NeroGiardini has cemented itself as a major player in Italy, with nearly $200 million in annual sales. Now, the company has its eyes set on North America. With an international flair, the brand is banking on its made-in-Italy product, accessible price point and its on-trend assortment of sneakers and fashion comfort-sandals to set itself apart from competition.
Officially launching stateside for spring ’20, NeroGiardini will debut at Neiman Marcus and specialty stores this month.
“This is the right moment,” said owner and CEO Enrico Bracalente. “We have shopped and studied the North American market, paying maximum attention to the product and styles, as well as [finding] the right team of people.”
The company has hired two sales executives in the U.S. and one in Canada, and it’s investing in a Toronto showroom, as well as one in New York by the end of the year.
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Here, Bracalente discusses NeroGiardini’s strategy in detail.
What are your retail goals for North America?
EB: “We would like to replicate the method used in Italy and Belgium where we are leaders targeting multibrand stores, with more than one shop, as well as wholesale. We also want to partner with the best department stores in North America, both in the U.S. and Canada, such as Neiman Marcus.”
In terms of design, what are some key styles that you are anticipating will connect most with consumers?
EB: “Sneakers, of course, will dominate the scene. We offer them with a high fashion bottom and fit, which is the result of careful research and innovative details. Having debuted our spring ’20 collection at Coterie, Micam, Atlanta and Toronto [tradeshows], our sneakers and fashion casuals were the stand outs.”
What can we expect from your fall ’20 collection?
EB: “In addition to sneakers, we will continue with weatherproof [styles], hikers and tall boots, which we expect will be very strong. We also see riding boots being important in Q4. During the colder months, customers want to be trendy, but quality footwear is even more important because of weather conditions.”
What is the demographic you are targeting?
EB: “We are a commercial brand with over 30 years of history in Italy and Europe and have come to know our customer very well. Those who buy NeroGiardini appreciate the superior style and quality of made-in-Italy shoes and recognize our attention to detail and design. Our customer spends their money thoughtfully, and values our excellent balance between quality and price, which retails between $200 and $300.”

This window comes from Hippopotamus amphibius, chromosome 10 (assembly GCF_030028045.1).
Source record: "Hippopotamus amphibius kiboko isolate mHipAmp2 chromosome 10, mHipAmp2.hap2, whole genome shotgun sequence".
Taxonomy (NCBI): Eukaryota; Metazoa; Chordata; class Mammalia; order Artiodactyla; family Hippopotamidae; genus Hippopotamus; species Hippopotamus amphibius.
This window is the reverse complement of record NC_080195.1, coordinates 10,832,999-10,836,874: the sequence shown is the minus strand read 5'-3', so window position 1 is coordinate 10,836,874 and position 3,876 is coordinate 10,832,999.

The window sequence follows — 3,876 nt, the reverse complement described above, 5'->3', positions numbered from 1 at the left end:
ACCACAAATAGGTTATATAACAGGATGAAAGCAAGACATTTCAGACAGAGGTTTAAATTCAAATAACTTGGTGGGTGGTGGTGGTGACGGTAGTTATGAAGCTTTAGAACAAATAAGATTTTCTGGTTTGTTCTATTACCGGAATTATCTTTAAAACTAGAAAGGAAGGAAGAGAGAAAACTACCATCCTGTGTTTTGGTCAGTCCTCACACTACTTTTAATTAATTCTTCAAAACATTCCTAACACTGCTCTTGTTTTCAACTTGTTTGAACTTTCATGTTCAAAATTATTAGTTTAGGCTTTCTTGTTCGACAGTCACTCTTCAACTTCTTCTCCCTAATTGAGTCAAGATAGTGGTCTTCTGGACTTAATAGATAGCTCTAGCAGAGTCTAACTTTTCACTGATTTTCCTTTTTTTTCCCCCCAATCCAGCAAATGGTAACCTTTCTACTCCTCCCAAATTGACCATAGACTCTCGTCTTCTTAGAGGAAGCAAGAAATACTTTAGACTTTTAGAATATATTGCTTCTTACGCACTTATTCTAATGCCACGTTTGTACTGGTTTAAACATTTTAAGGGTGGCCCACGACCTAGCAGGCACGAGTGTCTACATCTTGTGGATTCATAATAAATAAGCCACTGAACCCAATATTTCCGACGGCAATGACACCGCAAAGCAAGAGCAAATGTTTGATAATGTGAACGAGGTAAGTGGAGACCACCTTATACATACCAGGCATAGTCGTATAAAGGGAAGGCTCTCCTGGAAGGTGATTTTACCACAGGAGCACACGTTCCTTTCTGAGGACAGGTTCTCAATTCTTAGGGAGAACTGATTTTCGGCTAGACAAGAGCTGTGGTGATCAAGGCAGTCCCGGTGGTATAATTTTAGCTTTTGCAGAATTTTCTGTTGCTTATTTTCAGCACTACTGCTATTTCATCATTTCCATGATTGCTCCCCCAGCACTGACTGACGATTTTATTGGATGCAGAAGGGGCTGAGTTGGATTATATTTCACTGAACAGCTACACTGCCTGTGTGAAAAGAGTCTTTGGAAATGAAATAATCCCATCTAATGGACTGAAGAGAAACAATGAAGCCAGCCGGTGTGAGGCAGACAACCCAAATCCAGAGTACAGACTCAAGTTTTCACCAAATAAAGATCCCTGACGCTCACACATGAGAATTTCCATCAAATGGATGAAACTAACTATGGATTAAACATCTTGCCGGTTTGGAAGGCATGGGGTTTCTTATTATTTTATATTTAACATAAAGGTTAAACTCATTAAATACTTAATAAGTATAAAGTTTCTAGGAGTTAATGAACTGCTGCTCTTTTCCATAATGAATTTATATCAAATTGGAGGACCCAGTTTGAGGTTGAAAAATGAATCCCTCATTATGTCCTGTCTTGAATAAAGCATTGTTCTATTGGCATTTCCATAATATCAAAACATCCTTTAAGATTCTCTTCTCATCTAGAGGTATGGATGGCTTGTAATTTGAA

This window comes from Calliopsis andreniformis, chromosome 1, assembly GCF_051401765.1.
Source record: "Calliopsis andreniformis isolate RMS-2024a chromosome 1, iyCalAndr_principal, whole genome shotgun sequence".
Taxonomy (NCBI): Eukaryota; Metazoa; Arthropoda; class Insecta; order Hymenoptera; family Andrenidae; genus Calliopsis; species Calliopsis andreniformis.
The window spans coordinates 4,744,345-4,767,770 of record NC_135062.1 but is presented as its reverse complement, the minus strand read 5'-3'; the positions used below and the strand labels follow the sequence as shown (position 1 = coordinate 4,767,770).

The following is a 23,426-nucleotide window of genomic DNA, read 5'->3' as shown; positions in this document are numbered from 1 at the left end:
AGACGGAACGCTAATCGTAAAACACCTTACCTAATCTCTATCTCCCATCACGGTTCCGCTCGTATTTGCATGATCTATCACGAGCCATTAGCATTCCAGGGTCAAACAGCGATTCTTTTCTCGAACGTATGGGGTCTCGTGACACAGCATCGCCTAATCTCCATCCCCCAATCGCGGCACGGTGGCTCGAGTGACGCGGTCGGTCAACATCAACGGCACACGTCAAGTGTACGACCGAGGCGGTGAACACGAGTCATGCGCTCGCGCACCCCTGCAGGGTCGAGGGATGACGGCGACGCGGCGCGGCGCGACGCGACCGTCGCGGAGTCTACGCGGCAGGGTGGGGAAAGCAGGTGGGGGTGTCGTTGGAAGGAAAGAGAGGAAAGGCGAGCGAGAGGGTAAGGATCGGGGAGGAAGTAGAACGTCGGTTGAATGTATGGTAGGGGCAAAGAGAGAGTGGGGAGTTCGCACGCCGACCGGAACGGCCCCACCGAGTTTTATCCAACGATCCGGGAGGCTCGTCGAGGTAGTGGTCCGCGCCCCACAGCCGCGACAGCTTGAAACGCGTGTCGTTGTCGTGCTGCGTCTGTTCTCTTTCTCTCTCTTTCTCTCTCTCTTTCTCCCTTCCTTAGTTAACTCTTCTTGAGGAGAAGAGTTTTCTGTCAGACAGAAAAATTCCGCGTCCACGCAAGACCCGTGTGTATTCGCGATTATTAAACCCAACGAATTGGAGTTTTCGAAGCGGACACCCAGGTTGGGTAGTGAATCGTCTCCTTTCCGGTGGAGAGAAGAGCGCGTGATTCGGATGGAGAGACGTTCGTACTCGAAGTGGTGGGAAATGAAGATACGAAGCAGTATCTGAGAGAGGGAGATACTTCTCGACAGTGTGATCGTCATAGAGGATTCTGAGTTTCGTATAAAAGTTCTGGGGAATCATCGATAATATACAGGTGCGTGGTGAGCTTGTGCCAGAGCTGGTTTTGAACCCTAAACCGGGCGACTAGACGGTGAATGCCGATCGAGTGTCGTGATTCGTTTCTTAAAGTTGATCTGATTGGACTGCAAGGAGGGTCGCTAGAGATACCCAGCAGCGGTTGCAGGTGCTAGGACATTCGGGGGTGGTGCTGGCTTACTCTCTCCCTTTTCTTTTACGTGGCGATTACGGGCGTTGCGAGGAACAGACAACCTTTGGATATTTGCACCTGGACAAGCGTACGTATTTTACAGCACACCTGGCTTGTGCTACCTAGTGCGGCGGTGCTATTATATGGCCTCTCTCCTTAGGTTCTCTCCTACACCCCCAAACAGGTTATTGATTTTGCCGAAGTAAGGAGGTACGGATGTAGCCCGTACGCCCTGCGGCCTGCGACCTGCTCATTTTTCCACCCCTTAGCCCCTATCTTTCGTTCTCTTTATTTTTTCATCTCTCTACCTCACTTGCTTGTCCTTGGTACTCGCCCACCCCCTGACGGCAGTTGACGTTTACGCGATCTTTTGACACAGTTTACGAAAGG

How do you plan to set yourself apart from others with similar price points?
EB: “NeroGiardini stands out with products manufactured by highly-qualified workers. We continually invest in state-of-the-art machinery and technology to cut down lead times and get shoes to our customers faster. For this reason, we want to create our space in the market in the medium-high range.”
How important is Italian production and manufacturing to your business?
EB: “I kept the production in Italy even when, during the late ’90s, everyone suggested the intelligent delocalization with cheap labor. I stayed in Italy because of the quality of the product and out of respect for my collaborators. Today, the facts are on our side. NeroGiardini shoes are produced in the center of Italy in 15 factories. We employ over 2,000 workers, and produce 15,000 pairs of shoes every day. We believe that the U.S. and Canada, based on the quality of our product, service, speed and communication, will appreciate and continue to value our heritage.”
What do you want new customers to take away from your brand?
EB: “Our shoes are held to the highest quality standards. For example, each style before being marketed, is tested in our offices many times to perfect the fit. Furthermore, our shoes are extremely comfortable. Though we are a fashion brand, we are known for our comfort and consistent fit. Above all, though, I want our retail partners and customers to know that people are our most important asset. We invest in our employees so they can be proud to work for NeroGiardini, and I believe that translates to superior product.”
What are your expectations for the North American launch?
EB: “In [three to five years], we will learn more about our North American customers and build our retailer base. Then, maybe we will take another five-year period to gather good results. We have learned a great deal from other markets we have entered, and are making the investments we need to be here for the long term and win the North American customer. We believe this is the right time to replicate the success we have achieved in Italy and Europe.”